A third modernity
For a while, the internet seemed to be the medium that would help us onto the path to a third modernity, beyond the economic frustrations highlighted above: online services that enable total personalization, and allow us to mold the (online) world to our own, unique preferences. But online companies soon abused this situation with the use of “Terms of Services” that no user ever reads, negating the egalitarian principle of contracts to effectively coerce users into a legal agreement molded for the benefit of a sole (corporate) party. Because online agreements require close to nothing to manage, update, localize, store, and modify at will, and because users don’t read them anyway, online companies were able to push their luck by engaging internet users into more than they bargained for, and towards an economic model that live sat their expense.
A schumpeterian parenthesis: this evolution of Silicon Valley to go beyond the need of the customer and to instead prioritize the corporation is usually associated with speed and destruction. “Move fast and break things”, or “Ask for forgiveness, not permission” are the tech-bro translation of Joseph Schumpeter’s “creative destruction” concept, a brand of evolutionary economics theory that claims that capitalism loves economic mutations, sometimes rapid and violent. The basis of Schumpeter’s theory, however, invokes that those mutations are triggered by new consumer needs, not generated out of the blue by an industry. Therefore, the current shift towards a Surveillance Capitalism is not necessarily a “logical, natural evolution of capitalism”, but rather a wilful mutation imposed by Silicon Valley, in its own lab outside of institutional oversight.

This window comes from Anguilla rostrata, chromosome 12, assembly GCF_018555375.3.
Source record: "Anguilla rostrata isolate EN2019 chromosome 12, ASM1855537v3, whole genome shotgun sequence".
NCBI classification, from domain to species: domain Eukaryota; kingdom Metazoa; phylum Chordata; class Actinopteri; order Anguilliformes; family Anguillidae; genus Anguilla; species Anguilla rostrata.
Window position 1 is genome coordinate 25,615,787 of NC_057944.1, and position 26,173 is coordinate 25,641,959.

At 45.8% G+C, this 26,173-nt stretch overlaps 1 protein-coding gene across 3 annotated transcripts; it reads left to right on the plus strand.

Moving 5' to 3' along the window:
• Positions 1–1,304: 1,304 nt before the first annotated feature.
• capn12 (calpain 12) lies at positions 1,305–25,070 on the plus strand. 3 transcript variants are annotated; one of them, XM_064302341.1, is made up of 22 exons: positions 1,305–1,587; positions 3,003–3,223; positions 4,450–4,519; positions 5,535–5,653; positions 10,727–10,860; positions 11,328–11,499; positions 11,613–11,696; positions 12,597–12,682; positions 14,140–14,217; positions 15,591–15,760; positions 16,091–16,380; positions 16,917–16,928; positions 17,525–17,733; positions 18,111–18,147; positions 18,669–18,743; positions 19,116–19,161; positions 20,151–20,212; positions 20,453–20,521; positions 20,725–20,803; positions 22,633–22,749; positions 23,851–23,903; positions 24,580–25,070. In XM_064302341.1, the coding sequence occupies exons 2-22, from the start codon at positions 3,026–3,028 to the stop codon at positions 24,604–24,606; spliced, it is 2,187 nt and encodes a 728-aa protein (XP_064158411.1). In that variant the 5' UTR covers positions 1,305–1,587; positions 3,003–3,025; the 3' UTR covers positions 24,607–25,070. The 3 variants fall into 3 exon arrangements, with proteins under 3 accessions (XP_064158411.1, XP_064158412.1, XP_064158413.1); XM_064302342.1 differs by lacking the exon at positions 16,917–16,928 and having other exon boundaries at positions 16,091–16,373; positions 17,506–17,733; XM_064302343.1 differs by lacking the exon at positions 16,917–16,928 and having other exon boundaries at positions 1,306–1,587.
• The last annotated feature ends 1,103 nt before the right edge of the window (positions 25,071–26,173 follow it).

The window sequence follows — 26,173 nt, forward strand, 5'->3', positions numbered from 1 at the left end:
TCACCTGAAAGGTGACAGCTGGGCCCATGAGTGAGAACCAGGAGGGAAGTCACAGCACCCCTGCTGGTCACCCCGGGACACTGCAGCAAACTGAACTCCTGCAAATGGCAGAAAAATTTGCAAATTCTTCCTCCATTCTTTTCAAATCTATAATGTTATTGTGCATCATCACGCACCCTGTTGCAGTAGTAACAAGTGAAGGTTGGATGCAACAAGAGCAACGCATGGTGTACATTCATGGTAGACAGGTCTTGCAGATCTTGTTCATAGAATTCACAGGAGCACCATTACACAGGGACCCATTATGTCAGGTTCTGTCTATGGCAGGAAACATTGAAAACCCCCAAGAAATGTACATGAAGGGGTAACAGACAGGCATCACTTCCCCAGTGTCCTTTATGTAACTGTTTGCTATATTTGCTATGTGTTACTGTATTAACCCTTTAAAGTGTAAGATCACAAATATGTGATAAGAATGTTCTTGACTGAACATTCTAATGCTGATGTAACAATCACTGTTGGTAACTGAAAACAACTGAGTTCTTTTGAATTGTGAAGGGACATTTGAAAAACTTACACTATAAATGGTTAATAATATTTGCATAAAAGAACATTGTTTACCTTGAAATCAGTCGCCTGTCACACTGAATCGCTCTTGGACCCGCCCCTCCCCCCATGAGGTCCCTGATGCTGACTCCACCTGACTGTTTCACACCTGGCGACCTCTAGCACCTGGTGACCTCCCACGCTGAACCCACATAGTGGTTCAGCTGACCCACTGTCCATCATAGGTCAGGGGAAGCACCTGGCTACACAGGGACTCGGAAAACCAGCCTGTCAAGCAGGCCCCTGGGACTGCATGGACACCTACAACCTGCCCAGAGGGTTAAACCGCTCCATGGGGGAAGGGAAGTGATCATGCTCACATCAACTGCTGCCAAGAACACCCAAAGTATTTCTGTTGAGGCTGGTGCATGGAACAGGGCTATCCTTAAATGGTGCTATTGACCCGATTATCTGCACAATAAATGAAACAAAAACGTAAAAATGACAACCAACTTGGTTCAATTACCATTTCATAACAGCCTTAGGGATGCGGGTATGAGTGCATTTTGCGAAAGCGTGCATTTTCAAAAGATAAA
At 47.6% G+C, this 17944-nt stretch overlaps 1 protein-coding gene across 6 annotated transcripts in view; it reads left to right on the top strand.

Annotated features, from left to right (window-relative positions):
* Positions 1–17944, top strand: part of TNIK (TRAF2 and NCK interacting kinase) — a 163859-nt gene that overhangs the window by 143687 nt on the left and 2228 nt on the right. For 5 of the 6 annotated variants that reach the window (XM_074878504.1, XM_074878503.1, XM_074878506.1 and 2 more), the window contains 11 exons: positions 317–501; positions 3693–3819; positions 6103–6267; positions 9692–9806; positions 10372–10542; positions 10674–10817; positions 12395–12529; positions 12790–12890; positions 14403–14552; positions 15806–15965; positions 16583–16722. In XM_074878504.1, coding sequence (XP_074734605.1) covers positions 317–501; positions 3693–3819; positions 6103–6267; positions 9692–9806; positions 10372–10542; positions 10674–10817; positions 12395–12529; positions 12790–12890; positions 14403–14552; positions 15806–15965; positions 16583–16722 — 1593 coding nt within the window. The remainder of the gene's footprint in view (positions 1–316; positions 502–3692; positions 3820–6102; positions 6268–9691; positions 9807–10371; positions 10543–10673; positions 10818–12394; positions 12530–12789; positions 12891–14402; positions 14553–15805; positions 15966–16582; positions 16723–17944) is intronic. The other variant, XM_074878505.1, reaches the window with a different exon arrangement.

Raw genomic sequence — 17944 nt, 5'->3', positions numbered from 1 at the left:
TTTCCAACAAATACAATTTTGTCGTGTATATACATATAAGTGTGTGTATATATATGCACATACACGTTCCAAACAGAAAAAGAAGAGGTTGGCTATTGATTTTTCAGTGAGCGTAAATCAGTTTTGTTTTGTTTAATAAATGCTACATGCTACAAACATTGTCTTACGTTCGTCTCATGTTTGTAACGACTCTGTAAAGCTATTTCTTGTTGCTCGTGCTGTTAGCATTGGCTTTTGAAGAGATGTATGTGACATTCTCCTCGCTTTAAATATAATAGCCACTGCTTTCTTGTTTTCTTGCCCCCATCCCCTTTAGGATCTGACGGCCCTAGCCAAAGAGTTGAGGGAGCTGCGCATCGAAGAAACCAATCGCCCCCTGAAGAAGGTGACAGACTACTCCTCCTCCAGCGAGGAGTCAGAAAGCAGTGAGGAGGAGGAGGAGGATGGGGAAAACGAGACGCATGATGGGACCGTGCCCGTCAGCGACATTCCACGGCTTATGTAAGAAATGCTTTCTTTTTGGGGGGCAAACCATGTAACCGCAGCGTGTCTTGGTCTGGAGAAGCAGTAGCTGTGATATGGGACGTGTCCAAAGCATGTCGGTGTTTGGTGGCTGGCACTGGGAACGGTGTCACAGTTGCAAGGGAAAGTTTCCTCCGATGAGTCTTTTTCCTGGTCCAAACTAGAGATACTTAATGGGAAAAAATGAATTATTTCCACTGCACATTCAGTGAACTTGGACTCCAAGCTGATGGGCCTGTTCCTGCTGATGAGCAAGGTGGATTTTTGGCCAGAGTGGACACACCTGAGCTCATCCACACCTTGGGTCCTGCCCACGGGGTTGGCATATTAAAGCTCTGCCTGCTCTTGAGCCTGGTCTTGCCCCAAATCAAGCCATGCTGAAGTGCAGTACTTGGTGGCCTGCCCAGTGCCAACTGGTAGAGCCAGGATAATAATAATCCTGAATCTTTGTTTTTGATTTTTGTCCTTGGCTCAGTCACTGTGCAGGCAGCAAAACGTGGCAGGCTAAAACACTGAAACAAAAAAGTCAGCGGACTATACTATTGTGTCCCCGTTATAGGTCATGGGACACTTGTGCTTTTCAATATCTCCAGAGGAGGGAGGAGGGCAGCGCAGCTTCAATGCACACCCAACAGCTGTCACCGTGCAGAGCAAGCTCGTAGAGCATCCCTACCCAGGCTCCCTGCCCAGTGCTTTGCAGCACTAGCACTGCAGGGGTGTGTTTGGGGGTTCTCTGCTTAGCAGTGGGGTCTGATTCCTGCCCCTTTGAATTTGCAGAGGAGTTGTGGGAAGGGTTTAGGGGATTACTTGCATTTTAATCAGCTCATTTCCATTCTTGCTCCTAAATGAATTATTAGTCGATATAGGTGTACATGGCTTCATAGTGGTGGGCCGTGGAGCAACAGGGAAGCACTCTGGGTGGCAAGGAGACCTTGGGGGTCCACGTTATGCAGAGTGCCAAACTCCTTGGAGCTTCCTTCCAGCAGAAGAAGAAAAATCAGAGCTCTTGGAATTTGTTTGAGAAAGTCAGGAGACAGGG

Surveillance Capitalism fills the void
Contrary to what the iPod had promised to accomplish, internet companies changed the terms of the contract: ultimate access to information however and whenever users wanted it was framed as requiring the user’s privacy in exchange, if said information was to remain free. Surveillance capitalism spread like wildfire, systematizing the plunder of behavioral data against free information, and facilitating the accumulation of data, and wealth, in the process. This form of capitalism grew unencumbered because people had been reared by millenia to fear governing bodies, not corporations, and because the deal was packaged in a “cool” and useful product that DID provide tremendous value.
The transformation is so profound that the traditional institutional rights that we have to defend ourselves against corporations — monopoly laws, privacy advocacy — are not adapted to “fighting the monster.” “We have yet to invent the politics and new forms of collaborative actions (this century’s equivalent of the social movements of the late nineteenth and twentieth centuries that aimed to tether raw capitalism to society) that effectively assert the people’s right to a human future.”
A human future
Surveillance Capitalism is not inevitable, however, and can be fought. The first major blow to it was in 2011, with the “right to be forgotten” battle coming Google’s way, from Spain. Disputing the company’s claim to organize information the way it pleased, according to its “indifferent capitalistic” goals and methods, citizens united to claim their future back. In 2014, the European Union’s Court of Justice sided with them. It was the first major claim that “decisive authority over the digital future rests with the people, their laws, and their democratic institutions.”
This was but the first step, and much is left to do. And a profound understanding of the phenomenon of Surveillance Capitalism is necessary in order to be able to control it. A fine, an operational requirement, or technological oversight are only addressing some of the symptoms, not the real causes. A finer, in-depth examination of Silicon Valley is necessary.